Prime Minister Shinzo Abe’s ruling coalition is projected to maintain its majority in Japan’s upper house of parliament, according to exit polls shortly after voting closed Sunday evening.
Abe’s Liberal Democratic Party and its coalition partner Komeito are expected to win at least 63 of the 124 seats that were being contested in the House of Councillors, according to the exit polls from Kyodo News Agency.
Sunday’s election was marked by low voter turnout and a malaise that has long characterized Japanese politics. As of 6 p.m. local time, two hours ahead of polls closing, turnout was 27.3 percent, 5.19 percentage points lower than elections three years ago, according to Japan’s Ministry of Information and Communications.
It remains uncertain whether the ruling bloc will hold onto its two-thirds supermajority in the upper house, which is a prerequisite for one of Abe’s chief policy goals: amending Japan’s constitution to allow its military, known as the Japan Self-Defense Forces, to take on a more active role.
In order to have enough votes to hold a public referendum on the constitutional change, Abe’s ruling coalition and other pro-revision parties would need to win 85 seats. Final results are expected early on Monday local time.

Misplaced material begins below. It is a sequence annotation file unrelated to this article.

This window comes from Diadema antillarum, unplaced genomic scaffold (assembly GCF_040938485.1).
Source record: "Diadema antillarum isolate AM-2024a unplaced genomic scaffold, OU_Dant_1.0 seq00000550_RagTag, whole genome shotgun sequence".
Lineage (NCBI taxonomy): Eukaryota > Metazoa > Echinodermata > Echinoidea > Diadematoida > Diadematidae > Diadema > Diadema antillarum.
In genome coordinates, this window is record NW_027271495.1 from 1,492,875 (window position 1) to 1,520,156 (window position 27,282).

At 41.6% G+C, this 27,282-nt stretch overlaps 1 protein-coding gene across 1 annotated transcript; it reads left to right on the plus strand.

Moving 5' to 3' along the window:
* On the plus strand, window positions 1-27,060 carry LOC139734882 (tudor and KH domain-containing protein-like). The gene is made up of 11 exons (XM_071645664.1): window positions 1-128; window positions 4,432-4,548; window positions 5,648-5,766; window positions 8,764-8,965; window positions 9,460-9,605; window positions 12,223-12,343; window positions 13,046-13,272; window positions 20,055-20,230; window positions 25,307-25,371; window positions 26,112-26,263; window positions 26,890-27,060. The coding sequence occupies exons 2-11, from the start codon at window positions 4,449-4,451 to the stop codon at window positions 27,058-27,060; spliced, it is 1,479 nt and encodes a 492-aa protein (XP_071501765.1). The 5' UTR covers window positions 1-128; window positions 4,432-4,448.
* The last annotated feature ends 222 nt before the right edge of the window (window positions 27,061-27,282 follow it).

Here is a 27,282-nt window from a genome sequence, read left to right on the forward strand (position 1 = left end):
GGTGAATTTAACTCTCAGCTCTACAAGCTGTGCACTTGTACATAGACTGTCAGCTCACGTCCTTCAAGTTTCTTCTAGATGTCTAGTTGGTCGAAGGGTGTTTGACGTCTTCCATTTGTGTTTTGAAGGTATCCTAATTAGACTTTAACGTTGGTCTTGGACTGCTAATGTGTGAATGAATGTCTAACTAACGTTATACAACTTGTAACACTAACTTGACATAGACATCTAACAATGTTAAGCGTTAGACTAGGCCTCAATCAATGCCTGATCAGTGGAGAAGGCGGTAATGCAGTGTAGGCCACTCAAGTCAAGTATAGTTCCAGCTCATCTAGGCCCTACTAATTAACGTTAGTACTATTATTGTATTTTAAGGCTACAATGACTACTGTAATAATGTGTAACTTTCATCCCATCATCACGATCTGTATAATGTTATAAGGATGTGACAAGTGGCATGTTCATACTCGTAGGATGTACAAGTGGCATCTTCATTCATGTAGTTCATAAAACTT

Abe has long advocated for revising Japan’s pacifist constitution, which was written by the United States after World War II, to allow for a more robust military.
Japan is heavily restricted by the constitution’s Article 9, which states that “the Japanese people forever renounce war as a sovereign right of the nation and the threat or use of force as means of settling international disputes.”
The article also says that “land, sea and air forces, as well as other war potential, will never be maintained.”
However, Japan has operated its Self-Defense Forces for more than 60 years, with some 250,000 well trained and equipped air, naval and ground troops. They have been able to take part in limited peacekeeping operations but are heavily restricted in engaging in combat operations.
Against an increasing nuclear threat from North Korea and an increasingly assertive China, Abe has already been able to expand Japan’s military capacity and pass a law that allows Japan to defend its allies. He has set 2020 as the target date for amending the constitution.
The Japanese public remains divided about the constitutional revision. In a July 13-15 poll from national broadcaster NHK, 29 percent of respondents said the constitution needed to be amended, 32 percent said it was not necessary to amend it, and 30 percent were undecided.
The issue hasn’t played a large role in this election for voters. According to the same poll, only 8 percent of respondents named constitutional reform as a top priority. Economic issues, such as plans for Japan’s social security system and a consumption tax hike that Abe has announced for October, were the primary issues that voters named.
Sunday’s results leave Abe on course to become the longest-serving Japanese prime minister, a role he has held continuously since 2012. He was also prime minister from 2006 to 2007.